The trio walked out of the room and down the hallway to the lab where future humans would awaken.

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Steel Gardens of Anid-Sta Generation 3. LAMPS

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Generation 3. LAMPS

Thea fluttered by the human female as they walked to the console.

Well, “walked” would not be entirely accurate.

Fae MacLir shuffled under the weight of gravity.

“Has this planet’s gravity increased? Oh, dayum, it is exhausting.” She gasped for breath. “Has the atmosphere changed?”

Thea fluttered next to her on “Glitter” the metallic, dragonfly-esq steed she sat on and laughed softly and the headset and mic-boom buzzed with the, now familiar, voice of Doctor Ophir Bhabel.

“You were told that you needed to take it easy. No, this planet has not gone through a gravity shift, it still is less dense than Earth and the atmosphere is still argon-oxygen. But the oxygen has increased some since you went into hibernation. Oxygen levels are increasing at one-percent per five-thousand years, that does not sound like much, but you have been in hibernation for six-times that long. Our oxygen levels now are about twenty-nine percent. You should be feeling better.”

“Compared to what, doctor? I was in cold storage.”

“Point made!” Thea giggled

“Thea, are you my escort?” Fae asked. “I am having all this come back to me, I know where I’m going.”

“You are the first human to have walked outside of the farm in our history.”

“The farm?”

“That’s the term. Freeze-Automated-Recovery-Mankind”

“Oh, who came up with that acronym?”

“I don’t know, legend has it that it was the writer of our story. The one tapping on the keys right now.”

Fae laughed. The effort made her head hurt after the strain of walking.

“Ugh, I thought more oxygen would make me feel better?” She said into the boom mic. “And this armored suit’s supposed to help?”

“You would feel worse than you do now. Probably would not be walking at all because you would be weaker than now.” The Doctor’s voice buzzed in her ear over the communications set. 

“Blech” Fae made a face. “I don’t see how I could feel weaker.”

“And the Laminated Armor high Mobility Protection System helps too, uses exoskeleton systems to help you move.”

Thea blinked her jeweled eyes with a grin.

“It makes you stronger, and then your body will also get healthy. We will wake the others up as soon as you find out why the Core Systems revived you instead of somebody important.” She said in a cheerful voice.

“That doesn’t help.” Fae shook her head. “I am worried there is something wrong and I am the only one that could be woke up.”

“Or maybe the virus is still in your genome and you are going to die, so the Core Systems prefer a low-level drone to die?”

“Again, you’re still not making me feel better.” Fae laughed in a hysterical voice. “Here we are. Computer station five.”

Sliding her pass card over the sensor, thirty-thousand years of disuse weighed on the circuitry, a long pause.

A moment passed, the light blinked amber, over and over.

“I don’t know what’s wrong, do you perform maintenance on…”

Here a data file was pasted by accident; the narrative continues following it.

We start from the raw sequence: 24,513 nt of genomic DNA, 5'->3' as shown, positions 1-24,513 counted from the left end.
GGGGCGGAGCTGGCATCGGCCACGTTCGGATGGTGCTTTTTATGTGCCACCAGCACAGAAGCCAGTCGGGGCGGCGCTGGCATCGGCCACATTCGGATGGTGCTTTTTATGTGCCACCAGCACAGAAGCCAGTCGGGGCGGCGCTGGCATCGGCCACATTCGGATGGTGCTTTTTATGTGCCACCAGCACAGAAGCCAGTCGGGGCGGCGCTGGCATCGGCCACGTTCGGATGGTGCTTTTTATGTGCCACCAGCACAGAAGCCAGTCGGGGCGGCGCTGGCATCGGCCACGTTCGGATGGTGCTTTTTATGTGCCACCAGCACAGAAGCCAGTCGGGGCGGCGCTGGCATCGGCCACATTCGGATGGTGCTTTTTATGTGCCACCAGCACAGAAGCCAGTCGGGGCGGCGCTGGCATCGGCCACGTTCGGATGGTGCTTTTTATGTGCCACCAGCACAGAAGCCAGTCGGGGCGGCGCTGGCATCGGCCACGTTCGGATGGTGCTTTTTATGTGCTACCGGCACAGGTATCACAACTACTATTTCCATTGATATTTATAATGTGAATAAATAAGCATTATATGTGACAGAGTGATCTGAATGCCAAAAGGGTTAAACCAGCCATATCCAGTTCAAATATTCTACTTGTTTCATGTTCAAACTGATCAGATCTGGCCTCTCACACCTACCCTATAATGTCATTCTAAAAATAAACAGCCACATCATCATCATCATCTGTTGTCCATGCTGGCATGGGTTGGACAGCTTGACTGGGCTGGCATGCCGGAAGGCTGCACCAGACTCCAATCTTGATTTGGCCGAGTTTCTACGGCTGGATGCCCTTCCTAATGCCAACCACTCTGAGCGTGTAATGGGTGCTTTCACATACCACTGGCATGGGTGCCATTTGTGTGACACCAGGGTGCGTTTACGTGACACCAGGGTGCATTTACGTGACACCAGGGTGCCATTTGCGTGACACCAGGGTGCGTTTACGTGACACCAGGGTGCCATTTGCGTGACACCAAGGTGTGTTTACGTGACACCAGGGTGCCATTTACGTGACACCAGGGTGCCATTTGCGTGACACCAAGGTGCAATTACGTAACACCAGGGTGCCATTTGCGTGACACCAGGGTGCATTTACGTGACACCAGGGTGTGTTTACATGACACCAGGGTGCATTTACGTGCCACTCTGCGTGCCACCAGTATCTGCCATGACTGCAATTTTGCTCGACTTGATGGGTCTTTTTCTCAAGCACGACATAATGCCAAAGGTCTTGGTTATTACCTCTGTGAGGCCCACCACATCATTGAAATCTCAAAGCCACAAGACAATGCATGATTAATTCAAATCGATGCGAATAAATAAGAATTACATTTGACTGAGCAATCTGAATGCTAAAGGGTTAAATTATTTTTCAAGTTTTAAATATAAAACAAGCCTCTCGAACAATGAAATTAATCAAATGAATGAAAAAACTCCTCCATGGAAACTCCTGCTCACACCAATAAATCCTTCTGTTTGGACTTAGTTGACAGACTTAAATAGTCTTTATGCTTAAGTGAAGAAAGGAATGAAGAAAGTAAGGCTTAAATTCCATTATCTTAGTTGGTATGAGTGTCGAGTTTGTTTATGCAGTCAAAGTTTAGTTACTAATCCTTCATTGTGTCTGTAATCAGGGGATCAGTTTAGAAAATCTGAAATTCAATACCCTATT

The light turned green and the door buzzed for a half-minute before it opened.

“You don’t go through this door very much, I imagine.” Fae shrugged.

Thea flitted around on her steed.

“We have never entered that room. It’s filled with a gas that is heavier than air and non-conductive. We cannot go in there. The Macrobots would be the only ones heavy enough, and they don’t have organic flesh to protect them like Minibots do, Macros would just stop working.”

“That is what took so long, ventilation systems were venting oxygen into the room.” Fae nodded, “We used sulfur hexafluoride in the days leading up to our hibernation to keep electrical shorts down, nothing grows in it, so ono bugs, no spiders, no flies. No rust or dust.”

“No servicing, either.” Thea looked at the larger human. “You risk blowing things up that have had no energy in them for so many years.”

“Can we have your service Micro and Nanobots survey the systems?” She asked Thea.

“Very good idea.” Thea tapped on the back of her steed as it landed on a flat surface near a keyboard. “Okay, Nanobots are on their way, just a few minutes.”

“Thanks. Let’s see what is possible.” Fae took a few steps into the middle of the room. “Illumination- full”

The room became brightly lit as the environmental control brought the cold-light emitters online.

“Wow!” Thea covered her eyes. “This is like the summer solstice outside.”

Fae laughed.

“Illumination- seventy-five percent.”

The light, still pure white, became less blinding.

“Much better.” Thea clapped. “If this is true everywhere, we have done it the hard way.”

Fae laughed.

“There is another who I know that does it the hard way almost all the time. He says it is easy to make it hard.”

Fae expected the sound of buzzing to fill ears like what Thea and her dragonfly did when they flitted around her. This was different.

It was a butterfly, with glossy-black wings. The speed that it flew was impressive, easily as fast as Fae could run on her best days.

It few around the room alighted on different boxes and moved on, then left in a few minutes.

“I thought it was bringing little bots in?” Fae asked.

“It did, each time it landed, it deposited hundreds of millions of Nanobots.” Thea said and looked at something on her arm. “We have them working, everything is clean. THere are some bad connections but repairs are going on, you can turn on the displays now. Nanobots are not affected by the electricity, so you can work on it while they monitor the systems.”

“Oh good.” Fae nodded. “So we are ready to go?”

“Go where? OH! Yes! Turn it on.”

The logo of the system loaded up and Thea the Minibot turned her head sidways.

“What’s that?”

“That, is a penguin. It is a common mark on the operating systems here.”

“What is a penguin?”

“A flightless bird that exists on Earth.”

“That’s funny. A bird that does not fly.”

“You have no clue, Earth has so many wonders, it would keep you busy for a dozen lifetimes.”

“You need to explore this home you have now.” Thea tilted her head. “Anid-Sta is larger, but has ten-percent less gravity. The Doctor taught me that.”

“He is right. Air is thinner, more gravity, you would have trouble flying.”

“Ick. I will stay here, thank you.”

Fae laughed.

“I said the same thing once. Now look at me.”

“You are a queen of the humans right now.”

“A Queen that wishes she had a bowl of chocoate ice-cream right now.” She laughed. “Well, let us find out where my subjects are and why the heck they are not waking up.”

“Click away!” Thea danced on counter, a hand-width away from the keyboard.

Fae started to laugh, then became quiet. Three-hundred centuries of logs and diagnostics the system entered into the log-files.

This was going to take a lot of work.